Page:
Copyright © AA Grapevine – November 1963. Used with Permission.
I LIKED the article An AA Doctor’s Prescription which appeared in the July issue of the Grapevine. It nicely stressed the importance of stopping the symptom of drinking. The picture showing the roots and fruits of alcoholism is graphic and intelligible. The concept “The treatment of a symptom” is, I am sure, a sound one.
The emphasis on the removal of the symptom can, however, be misleading. It suggests a failure to reach the fundamentals and implies that the symptomatic cure leaves the individual skating on thin ice with the underlying causes of the trouble still lurking in the background ready at any moment to trip up the individual. The charge of superficiality may well be levied against a treatment which thinks only in terms of symptoms.
The truth, however, is that routinely to assume superficiality is also an error. Sometimes, the treatment of a symptom hits into the deeper structures while it takes care of the symptom itself.
The history of medicine is dotted with examples in which the remedy of a symptom provided the cure of the condition. A classic illustration is malaria. The malarial patient had a symptom, a fever. Quinine cured this fever and was in use over the centuries, long before the cause had been determined. The therapy was completely symptomatic yet, as is now known, actually has a scientific basis, namely, that the cause of the illness, the malarial parasite, was killed by the drug.
In other words, treatment, discovered by chance in nature, in a funny sense, reversed the usual sequence. Science says first find the cause and remedy that, thus curing the illness. Instead, the use of quinine treated the symptom of fever with no reference to the cause which only later was revealed. The charge of superficiality was disproved by facts uncovered subsequently.
AA is also a therapy discovered by chance. To be sure, the original members followed brilliantly the clues with which their own experience had presented them. They learned from experiencing, they followed no book. They found a method, a program; they prescribed it and it worked. The idea of seeking causes was discarded, sometimes noisily and with jeers at those who still tried to be scientific.
Yet AA, like quinine, was designed not only to cure the symptom of drinking but also to tackle and, if possible, eradicate its causes. The AA program helped the individual remain sober, thus removing the symptoms. It also aimed at altering the inner source of discord by its stress on spiritual development, thereby getting at the causes which provoked the symptoms.
The fact is that, as spiritual growth proceeds, the underlying hostile elements are steadily reduced in strength, and thus, in their capacity to cause trouble. Psychiatric therapy, depending upon analytic concepts, had tried to reach and uproot the hidden hostilities which poisoned the psyche, the assumption being that such unearthing would free the individual from their grip and enable him to pursue a more healthy path. Unfortunately, the uncovering method had no way of insuring removal. The individual became acquainted with his hostilities and had no means of getting rid of them.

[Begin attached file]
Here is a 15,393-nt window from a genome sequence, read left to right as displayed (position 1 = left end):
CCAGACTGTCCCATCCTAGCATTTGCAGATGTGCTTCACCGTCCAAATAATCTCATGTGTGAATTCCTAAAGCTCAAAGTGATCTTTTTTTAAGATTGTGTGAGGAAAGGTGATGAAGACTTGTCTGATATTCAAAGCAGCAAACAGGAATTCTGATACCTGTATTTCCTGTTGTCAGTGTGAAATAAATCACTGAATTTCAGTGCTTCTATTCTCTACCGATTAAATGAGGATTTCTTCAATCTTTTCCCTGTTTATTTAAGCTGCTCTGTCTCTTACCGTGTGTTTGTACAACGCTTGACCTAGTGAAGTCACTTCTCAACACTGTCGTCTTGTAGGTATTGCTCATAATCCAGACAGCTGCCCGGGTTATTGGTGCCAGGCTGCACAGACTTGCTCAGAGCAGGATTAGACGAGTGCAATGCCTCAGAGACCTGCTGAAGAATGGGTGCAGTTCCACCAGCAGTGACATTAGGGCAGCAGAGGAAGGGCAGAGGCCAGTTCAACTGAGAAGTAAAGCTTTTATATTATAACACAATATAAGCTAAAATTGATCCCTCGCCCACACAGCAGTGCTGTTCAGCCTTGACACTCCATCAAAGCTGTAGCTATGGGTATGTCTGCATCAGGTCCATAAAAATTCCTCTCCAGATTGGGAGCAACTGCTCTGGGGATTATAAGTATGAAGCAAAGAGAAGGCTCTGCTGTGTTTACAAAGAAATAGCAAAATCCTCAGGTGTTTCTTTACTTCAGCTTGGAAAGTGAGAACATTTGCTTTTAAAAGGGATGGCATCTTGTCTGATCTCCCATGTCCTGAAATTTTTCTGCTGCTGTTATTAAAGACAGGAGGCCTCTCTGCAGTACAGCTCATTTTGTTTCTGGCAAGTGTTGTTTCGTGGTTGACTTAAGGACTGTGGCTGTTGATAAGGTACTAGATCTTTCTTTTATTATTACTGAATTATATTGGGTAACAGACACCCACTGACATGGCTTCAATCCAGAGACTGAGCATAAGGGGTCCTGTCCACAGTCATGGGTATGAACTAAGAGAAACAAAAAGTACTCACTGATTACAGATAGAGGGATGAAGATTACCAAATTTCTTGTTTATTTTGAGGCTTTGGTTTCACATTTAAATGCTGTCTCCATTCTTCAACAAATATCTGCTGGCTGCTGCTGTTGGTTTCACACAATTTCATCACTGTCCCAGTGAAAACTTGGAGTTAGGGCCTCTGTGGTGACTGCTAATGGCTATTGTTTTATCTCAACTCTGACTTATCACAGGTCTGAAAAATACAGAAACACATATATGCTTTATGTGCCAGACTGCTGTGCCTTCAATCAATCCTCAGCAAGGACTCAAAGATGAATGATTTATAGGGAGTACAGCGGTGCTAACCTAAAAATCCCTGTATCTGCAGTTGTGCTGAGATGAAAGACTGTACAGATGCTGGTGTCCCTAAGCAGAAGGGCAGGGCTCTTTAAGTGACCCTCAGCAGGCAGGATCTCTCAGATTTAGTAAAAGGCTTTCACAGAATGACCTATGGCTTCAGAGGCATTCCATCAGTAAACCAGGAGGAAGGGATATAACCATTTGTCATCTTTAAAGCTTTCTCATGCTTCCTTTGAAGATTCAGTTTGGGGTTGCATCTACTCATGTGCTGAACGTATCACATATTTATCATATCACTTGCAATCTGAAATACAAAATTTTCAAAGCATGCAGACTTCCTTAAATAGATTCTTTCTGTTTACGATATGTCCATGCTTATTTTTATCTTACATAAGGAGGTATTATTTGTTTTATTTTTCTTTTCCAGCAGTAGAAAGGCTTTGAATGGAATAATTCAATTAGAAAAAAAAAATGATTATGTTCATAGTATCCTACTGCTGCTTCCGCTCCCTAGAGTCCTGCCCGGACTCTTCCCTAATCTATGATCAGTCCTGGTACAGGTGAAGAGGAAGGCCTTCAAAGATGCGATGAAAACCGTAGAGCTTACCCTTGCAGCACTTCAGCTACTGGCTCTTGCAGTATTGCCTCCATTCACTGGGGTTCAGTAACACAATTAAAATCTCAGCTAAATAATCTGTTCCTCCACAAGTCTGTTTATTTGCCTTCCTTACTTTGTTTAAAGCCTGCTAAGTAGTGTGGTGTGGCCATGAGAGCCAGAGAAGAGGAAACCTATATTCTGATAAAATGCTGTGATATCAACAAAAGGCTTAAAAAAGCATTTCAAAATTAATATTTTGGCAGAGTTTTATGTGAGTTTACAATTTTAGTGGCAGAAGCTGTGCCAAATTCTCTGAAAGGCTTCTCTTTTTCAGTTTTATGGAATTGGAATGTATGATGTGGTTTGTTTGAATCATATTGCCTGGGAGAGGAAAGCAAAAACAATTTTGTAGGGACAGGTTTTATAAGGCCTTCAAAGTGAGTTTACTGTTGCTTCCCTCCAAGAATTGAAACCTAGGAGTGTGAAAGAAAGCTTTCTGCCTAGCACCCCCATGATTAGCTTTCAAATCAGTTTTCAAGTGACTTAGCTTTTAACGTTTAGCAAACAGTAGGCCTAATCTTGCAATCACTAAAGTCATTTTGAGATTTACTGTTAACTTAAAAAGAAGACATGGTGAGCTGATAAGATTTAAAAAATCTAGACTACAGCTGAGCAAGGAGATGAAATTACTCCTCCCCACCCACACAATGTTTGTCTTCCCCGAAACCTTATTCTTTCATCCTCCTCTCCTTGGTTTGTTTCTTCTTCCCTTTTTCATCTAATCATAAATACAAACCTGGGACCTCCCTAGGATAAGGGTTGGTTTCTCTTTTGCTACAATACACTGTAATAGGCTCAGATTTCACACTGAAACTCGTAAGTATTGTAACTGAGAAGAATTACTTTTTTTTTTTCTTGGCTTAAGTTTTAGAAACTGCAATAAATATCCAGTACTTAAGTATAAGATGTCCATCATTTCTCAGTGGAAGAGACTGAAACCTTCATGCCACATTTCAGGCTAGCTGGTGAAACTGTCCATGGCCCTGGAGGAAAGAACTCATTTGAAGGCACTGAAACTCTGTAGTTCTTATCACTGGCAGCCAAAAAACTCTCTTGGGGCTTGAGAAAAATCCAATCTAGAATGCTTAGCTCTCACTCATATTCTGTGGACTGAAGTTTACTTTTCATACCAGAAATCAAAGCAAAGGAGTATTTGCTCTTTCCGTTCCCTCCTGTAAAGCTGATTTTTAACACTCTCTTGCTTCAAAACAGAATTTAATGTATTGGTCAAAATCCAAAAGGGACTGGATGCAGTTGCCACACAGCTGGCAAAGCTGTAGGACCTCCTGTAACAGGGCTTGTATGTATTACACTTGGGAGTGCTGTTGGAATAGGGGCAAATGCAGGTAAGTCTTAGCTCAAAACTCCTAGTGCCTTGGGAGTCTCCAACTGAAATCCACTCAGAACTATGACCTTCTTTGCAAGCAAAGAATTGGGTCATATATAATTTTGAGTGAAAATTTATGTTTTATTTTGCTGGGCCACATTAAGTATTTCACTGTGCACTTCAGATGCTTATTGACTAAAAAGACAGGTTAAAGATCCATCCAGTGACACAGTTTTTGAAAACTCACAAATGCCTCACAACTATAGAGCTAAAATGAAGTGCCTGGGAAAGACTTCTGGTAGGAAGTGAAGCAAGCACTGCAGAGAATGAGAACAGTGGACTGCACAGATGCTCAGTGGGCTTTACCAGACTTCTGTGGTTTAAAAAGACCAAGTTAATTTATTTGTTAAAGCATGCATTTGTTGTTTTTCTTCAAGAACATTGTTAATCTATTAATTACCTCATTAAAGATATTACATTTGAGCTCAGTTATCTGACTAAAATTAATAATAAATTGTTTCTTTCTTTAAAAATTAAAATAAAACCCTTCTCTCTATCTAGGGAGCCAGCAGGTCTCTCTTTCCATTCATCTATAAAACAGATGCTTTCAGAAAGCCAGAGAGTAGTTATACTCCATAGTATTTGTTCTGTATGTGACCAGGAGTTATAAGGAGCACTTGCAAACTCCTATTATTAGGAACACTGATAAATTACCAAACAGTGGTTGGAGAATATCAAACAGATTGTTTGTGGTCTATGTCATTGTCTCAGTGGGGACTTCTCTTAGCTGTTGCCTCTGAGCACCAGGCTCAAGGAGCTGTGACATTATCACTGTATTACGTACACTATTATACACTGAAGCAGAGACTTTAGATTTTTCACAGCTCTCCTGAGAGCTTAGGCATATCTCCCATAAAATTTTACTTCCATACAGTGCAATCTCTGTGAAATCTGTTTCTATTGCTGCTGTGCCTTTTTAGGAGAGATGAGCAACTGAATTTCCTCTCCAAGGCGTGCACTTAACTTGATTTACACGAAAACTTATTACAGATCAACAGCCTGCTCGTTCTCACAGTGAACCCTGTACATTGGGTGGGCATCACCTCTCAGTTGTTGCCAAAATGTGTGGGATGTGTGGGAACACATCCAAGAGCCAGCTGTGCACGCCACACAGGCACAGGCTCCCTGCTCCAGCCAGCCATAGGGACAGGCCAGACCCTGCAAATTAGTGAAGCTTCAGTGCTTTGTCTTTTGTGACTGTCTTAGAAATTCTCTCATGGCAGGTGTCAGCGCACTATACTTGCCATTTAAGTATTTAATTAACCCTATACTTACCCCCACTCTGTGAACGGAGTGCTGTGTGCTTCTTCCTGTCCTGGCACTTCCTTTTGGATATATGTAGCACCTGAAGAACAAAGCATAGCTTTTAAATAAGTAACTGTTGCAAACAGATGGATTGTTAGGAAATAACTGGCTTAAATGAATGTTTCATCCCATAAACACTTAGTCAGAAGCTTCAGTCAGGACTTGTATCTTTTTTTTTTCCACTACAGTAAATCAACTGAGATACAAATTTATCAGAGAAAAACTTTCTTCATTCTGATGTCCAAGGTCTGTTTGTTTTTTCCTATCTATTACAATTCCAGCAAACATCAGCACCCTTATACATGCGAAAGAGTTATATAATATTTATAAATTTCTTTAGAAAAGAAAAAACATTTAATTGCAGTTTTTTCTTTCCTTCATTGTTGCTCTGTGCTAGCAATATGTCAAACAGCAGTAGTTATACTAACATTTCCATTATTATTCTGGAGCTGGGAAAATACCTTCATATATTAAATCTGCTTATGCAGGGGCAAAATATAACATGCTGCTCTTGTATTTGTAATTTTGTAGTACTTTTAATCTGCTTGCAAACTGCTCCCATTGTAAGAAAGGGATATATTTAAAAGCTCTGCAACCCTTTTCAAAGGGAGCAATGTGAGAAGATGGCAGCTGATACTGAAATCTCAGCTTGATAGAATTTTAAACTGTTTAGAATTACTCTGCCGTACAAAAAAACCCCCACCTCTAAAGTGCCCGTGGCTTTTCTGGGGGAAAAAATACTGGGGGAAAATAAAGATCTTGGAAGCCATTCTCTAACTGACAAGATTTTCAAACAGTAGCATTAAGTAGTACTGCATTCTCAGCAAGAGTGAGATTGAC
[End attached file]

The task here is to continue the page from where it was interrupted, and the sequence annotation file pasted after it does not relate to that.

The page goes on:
AA adopted a very different approach. AA found a very basic fact, namely, that spiritual growth is the real antidote for the hostile, negative forces. It learned that these feelings do not have to be uncovered but that somehow the spiritual elements can neutralize the negative forces, thus freeing the individual from their grip. In that way, the cause of the condition is effectively extirpated. Like quinine, which actually killed the organism, AA through its spiritual emphasis actually may succeed in ridding the individual of harmful attitudes and feelings which had contributed to his difficulties. AA, so to speak, cures without uncovering.
The point of my comment has now been made. AA is not to be considered merely a symptomatic remedy. Through its stress on the spiritual, it really digs much deeper. Like quinine, it tackles the original causes. Unfortunately, here the parallel ends. The malarial parasite is specific and can be destroyed. The evils with which the spiritual element must contend are not so readily wiped out. The most one can hope for is progress in the amelioration of the hostilities and growth in the positive forces which insure health.
As a result of this thinking about AA and how its program works, I would like to suggest a companion picture. The tree would have a trunk with roots and branches. The trunk would be labeled the spiritual life and/or sobriety. The roots would have titles like love, warmth, charity, gratitude, friendship, forgiveness, kindliness. The limbs would be covered with leaves or blossoms, and would indicate some-how the over-flowing horn of plenty, the abundant life. This, as I see it, is the miracle not only of AA but of all life–the capacity to move from a negative to a positive way of life.
One final point, this time about how the psychiatrist fits into this picture. In my eyes, his is a dual task. He can help to remove blocks, i.e. the hostilities to spiritual growth and also do what he can to foster the processes which lead to that growth. Unless he is mindful of both aspects, he is likely to be of little help. He can no more afford to overlook the spiritual than can any member of AA.